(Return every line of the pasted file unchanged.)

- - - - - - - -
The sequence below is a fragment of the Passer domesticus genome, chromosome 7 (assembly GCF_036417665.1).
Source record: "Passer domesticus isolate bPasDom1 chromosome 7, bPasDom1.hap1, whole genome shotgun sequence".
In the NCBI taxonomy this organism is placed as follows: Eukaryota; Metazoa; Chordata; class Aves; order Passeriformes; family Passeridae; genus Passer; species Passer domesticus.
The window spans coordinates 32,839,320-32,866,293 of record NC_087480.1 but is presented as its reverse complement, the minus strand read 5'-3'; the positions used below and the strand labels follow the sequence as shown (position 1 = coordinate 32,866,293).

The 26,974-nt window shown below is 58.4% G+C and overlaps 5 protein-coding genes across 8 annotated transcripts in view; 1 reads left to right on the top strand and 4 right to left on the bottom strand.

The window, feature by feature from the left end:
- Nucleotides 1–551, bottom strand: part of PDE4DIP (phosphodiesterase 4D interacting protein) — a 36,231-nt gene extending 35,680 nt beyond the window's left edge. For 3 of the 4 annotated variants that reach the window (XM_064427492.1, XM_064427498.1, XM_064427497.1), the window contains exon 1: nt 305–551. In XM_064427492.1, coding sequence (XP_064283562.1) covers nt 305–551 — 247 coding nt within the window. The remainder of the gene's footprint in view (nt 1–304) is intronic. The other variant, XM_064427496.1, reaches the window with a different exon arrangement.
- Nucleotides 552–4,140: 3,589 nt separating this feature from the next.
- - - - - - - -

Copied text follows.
The sequence below is a fragment of the Passer domesticus genome, chromosome 7 (assembly GCF_036417665.1).
Source record: "Passer domesticus isolate bPasDom1 chromosome 7, bPasDom1.hap1, whole genome shotgun sequence".
In the NCBI taxonomy this organism is placed as follows: Eukaryota; Metazoa; Chordata; class Aves; order Passeriformes; family Passeridae; genus Passer; species Passer domesticus.
The window spans coordinates 32,839,320-32,866,293 of record NC_087480.1 but is presented as its reverse complement, the minus strand read 5'-3'; the positions used below and the strand labels follow the sequence as shown (position 1 = coordinate 32,866,293).

The 26,974-nt window shown below is 58.4% G+C and overlaps 5 protein-coding genes across 8 annotated transcripts in view; 1 reads left to right on the top strand and 4 right to left on the bottom strand.

The window, feature by feature from the left end:
- Nucleotides 1–551, bottom strand: part of PDE4DIP (phosphodiesterase 4D interacting protein) — a 36,231-nt gene extending 35,680 nt beyond the window's left edge. For 3 of the 4 annotated variants that reach the window (XM_064427492.1, XM_064427498.1, XM_064427497.1), the window contains exon 1: nt 305–551. In XM_064427492.1, coding sequence (XP_064283562.1) covers nt 305–551 — 247 coding nt within the window. The remainder of the gene's footprint in view (nt 1–304) is intronic. The other variant, XM_064427496.1, reaches the window with a different exon arrangement.
- Nucleotides 552–4,140: 3,589 nt separating this feature from the next.